Lebanon’s licensed civil society organizations have grown significantly since the Syrian displacement crisis, with 4,001 establishments from 2011 to July 2022 out of 10,370 organizations
licensed by the Interior Ministry.
These new organizations have launched several projects to address the needs of refugees in Lebanon, including food, education, healthcare and treatment, psychological care, and legal aid.
Moreover, according to previous statements by UNHCR officials, the international community has supported these organizations for 12 years with more than $13 billion.
However, these billions were distributed among many sectors, such as:
– providing mental healthcare for children
– providing stationery and books to students
– educating Syrian refugees
– providing legal consultations and support
– providing pregnant refugees with healthcare
– providing direct financial and moral support to refugees, and many other things
However, while $13 billion has not reached the Lebanese state and has gone directly to agencies, associations, and organizations, the Lebanese government has incurred billions of dollars in costs due to displacement.
Furthermore, a World Bank study showed that the direct cost of the Syrian displacement in the Lebanese state is around $1 billion annually, in addition to an indirect cost of up to $3.5 billion.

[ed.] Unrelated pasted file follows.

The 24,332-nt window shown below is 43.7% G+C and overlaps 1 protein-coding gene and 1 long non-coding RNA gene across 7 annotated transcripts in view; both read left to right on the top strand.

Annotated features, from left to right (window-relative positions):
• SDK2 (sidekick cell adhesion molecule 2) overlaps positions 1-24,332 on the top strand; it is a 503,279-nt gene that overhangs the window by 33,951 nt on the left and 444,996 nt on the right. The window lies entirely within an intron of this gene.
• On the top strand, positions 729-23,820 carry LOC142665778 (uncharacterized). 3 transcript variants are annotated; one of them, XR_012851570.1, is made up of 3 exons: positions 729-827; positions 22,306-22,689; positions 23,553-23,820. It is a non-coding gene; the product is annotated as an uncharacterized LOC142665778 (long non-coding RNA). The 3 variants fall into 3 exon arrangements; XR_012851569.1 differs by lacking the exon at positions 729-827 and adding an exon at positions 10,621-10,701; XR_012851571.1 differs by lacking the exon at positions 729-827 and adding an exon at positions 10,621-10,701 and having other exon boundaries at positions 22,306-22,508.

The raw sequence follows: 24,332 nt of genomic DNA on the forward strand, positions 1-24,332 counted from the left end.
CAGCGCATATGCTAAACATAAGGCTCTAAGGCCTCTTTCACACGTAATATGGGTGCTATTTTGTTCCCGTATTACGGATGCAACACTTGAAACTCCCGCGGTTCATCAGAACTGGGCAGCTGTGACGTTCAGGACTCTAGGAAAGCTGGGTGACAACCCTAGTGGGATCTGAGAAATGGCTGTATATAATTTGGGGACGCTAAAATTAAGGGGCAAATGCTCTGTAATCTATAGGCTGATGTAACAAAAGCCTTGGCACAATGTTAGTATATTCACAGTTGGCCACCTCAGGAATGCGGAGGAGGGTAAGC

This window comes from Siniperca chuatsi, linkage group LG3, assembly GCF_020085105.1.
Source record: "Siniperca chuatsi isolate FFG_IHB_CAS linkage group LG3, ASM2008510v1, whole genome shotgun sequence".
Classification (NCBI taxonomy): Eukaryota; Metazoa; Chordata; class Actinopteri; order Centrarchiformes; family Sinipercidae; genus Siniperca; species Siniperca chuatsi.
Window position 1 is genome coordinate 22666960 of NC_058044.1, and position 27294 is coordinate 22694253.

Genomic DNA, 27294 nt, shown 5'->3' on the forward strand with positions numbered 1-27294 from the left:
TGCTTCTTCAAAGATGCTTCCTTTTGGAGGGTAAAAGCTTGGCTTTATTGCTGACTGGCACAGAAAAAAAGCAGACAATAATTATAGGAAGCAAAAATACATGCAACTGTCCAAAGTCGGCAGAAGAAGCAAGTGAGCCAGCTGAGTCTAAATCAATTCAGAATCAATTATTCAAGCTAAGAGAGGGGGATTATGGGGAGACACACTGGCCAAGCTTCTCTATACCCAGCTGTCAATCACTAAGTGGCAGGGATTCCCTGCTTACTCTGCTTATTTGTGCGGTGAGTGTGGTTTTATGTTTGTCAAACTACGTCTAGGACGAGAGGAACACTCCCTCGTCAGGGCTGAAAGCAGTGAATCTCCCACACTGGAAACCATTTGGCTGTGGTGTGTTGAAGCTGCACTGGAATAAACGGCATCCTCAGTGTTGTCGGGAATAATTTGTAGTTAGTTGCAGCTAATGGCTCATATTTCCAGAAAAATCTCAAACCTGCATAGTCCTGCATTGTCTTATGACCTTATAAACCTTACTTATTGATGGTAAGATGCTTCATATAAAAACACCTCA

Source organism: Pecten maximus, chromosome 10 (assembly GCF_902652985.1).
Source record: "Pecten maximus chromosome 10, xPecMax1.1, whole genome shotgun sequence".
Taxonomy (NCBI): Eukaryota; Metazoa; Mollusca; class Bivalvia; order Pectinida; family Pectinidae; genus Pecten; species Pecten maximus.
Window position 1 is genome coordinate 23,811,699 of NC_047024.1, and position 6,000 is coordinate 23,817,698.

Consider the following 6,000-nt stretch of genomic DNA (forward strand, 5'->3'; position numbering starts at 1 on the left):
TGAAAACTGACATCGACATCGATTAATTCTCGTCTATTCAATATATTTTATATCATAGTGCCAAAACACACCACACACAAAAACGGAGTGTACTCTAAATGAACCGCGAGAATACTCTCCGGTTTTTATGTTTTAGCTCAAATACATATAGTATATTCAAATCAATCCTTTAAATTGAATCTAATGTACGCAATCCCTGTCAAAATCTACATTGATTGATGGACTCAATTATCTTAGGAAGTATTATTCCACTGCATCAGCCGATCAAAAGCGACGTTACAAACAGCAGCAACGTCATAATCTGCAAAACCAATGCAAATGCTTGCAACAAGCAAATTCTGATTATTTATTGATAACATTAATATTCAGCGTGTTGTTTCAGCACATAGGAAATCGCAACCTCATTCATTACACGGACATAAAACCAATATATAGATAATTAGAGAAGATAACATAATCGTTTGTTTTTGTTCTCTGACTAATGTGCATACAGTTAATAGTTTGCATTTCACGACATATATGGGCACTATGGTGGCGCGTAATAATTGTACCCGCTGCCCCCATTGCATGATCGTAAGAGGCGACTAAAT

This means that Lebanon’s annual displacement cost is $4.5 billion. Thus Lebanon has paid $54 billion over 12 years, most of which has been due to the exhaustion of infrastructure and essential services. The state has lost over fifty billion dollars, as international aid has been injected into organizations alone, with no benefit to the state.
Even if these associations and organizations have implemented their projects and programs, they are insufficient to address the crisis’s implications for the country’s infrastructure.
But Lebanon is currently in a crisis and trying to mitigate the damage, while associations and organizations are demonizing any attempt to return